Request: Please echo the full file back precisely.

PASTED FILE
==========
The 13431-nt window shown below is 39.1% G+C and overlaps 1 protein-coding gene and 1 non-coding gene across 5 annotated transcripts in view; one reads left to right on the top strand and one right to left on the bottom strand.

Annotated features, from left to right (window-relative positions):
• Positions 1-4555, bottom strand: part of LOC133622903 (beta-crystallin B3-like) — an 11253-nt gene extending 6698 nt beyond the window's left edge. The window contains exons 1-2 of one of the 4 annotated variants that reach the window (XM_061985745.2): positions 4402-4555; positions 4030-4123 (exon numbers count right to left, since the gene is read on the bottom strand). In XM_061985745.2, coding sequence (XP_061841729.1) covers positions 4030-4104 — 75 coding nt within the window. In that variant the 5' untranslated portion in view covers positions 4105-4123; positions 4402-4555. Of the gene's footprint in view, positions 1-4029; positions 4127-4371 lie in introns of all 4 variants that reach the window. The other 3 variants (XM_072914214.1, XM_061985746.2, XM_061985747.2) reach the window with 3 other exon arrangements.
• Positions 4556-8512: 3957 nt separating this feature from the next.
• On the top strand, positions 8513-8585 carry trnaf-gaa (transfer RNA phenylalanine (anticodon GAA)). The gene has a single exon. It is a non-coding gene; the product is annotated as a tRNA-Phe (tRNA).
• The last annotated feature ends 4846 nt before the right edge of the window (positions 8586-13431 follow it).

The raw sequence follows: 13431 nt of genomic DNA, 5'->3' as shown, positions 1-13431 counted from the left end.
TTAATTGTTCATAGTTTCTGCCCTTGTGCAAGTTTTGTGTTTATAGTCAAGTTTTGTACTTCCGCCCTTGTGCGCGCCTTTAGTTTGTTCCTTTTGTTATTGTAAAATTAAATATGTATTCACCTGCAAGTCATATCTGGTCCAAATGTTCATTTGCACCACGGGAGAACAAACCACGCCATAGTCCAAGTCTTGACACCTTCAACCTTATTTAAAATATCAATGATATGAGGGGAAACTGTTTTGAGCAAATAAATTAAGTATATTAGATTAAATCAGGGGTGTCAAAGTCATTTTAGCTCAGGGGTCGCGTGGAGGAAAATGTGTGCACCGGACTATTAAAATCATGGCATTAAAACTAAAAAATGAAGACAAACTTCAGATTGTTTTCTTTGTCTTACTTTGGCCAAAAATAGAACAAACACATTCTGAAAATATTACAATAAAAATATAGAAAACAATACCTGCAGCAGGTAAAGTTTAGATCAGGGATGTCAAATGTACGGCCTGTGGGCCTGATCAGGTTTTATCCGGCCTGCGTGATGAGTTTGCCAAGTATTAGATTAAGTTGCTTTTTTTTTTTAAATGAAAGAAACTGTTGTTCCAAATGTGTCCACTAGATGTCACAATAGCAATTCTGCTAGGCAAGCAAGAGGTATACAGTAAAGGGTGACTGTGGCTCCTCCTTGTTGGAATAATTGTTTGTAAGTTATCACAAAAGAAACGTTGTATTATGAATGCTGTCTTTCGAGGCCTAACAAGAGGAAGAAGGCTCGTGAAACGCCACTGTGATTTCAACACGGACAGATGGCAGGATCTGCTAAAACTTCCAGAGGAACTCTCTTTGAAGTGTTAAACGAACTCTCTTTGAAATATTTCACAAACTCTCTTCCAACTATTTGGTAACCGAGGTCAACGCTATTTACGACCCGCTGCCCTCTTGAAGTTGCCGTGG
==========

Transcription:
The 13431-nt window shown below is 39.1% G+C and overlaps 1 protein-coding gene and 1 non-coding gene across 5 annotated transcripts in view; one reads left to right on the top strand and one right to left on the bottom strand.

Annotated features, from left to right (window-relative positions):
• Positions 1-4555, bottom strand: part of LOC133622903 (beta-crystallin B3-like) — an 11253-nt gene extending 6698 nt beyond the window's left edge. The window contains exons 1-2 of one of the 4 annotated variants that reach the window (XM_061985745.2): positions 4402-4555; positions 4030-4123 (exon numbers count right to left, since the gene is read on the bottom strand). In XM_061985745.2, coding sequence (XP_061841729.1) covers positions 4030-4104 — 75 coding nt within the window. In that variant the 5' untranslated portion in view covers positions 4105-4123; positions 4402-4555. Of the gene's footprint in view, positions 1-4029; positions 4127-4371 lie in introns of all 4 variants that reach the window. The other 3 variants (XM_072914214.1, XM_061985746.2, XM_061985747.2) reach the window with 3 other exon arrangements.
• Positions 4556-8512: 3957 nt separating this feature from the next.
• On the top strand, positions 8513-8585 carry trnaf-gaa (transfer RNA phenylalanine (anticodon GAA)). The gene has a single exon. It is a non-coding gene; the product is annotated as a tRNA-Phe (tRNA).
• The last annotated feature ends 4846 nt before the right edge of the window (positions 8586-13431 follow it).

The raw sequence follows: 13431 nt of genomic DNA, 5'->3' as shown, positions 1-13431 counted from the left end.
TTAATTGTTCATAGTTTCTGCCCTTGTGCAAGTTTTGTGTTTATAGTCAAGTTTTGTACTTCCGCCCTTGTGCGCGCCTTTAGTTTGTTCCTTTTGTTATTGTAAAATTAAATATGTATTCACCTGCAAGTCATATCTGGTCCAAATGTTCATTTGCACCACGGGAGAACAAACCACGCCATAGTCCAAGTCTTGACACCTTCAACCTTATTTAAAATATCAATGATATGAGGGGAAACTGTTTTGAGCAAATAAATTAAGTATATTAGATTAAATCAGGGGTGTCAAAGTCATTTTAGCTCAGGGGTCGCGTGGAGGAAAATGTGTGCACCGGACTATTAAAATCATGGCATTAAAACTAAAAAATGAAGACAAACTTCAGATTGTTTTCTTTGTCTTACTTTGGCCAAAAATAGAACAAACACATTCTGAAAATATTACAATAAAAATATAGAAAACAATACCTGCAGCAGGTAAAGTTTAGATCAGGGATGTCAAATGTACGGCCTGTGGGCCTGATCAGGTTTTATCCGGCCTGCGTGATGAGTTTGCCAAGTATTAGATTAAGTTGCTTTTTTTTTTTAAATGAAAGAAACTGTTGTTCCAAATGTGTCCACTAGATGTCACAATAGCAATTCTGCTAGGCAAGCAAGAGGTATACAGTAAAGGGTGACTGTGGCTCCTCCTTGTTGGAATAATTGTTTGTAAGTTATCACAAAAGAAACGTTGTATTATGAATGCTGTCTTTCGAGGCCTAACAAGAGGAAGAAGGCTCGTGAAACGCCACTGTGATTTCAACACGGACAGATGGCAGGATCTGCTAAAACTTCCAGAGGAACTCTCTTTGAAGTGTTAAACGAACTCTCTTTGAAATATTTCACAAACTCTCTTCCAACTATTTGGTAACCGAGGTCAACGCTATTTACGACCCGCTGCCCTCTTGAAGTTGCCGTGG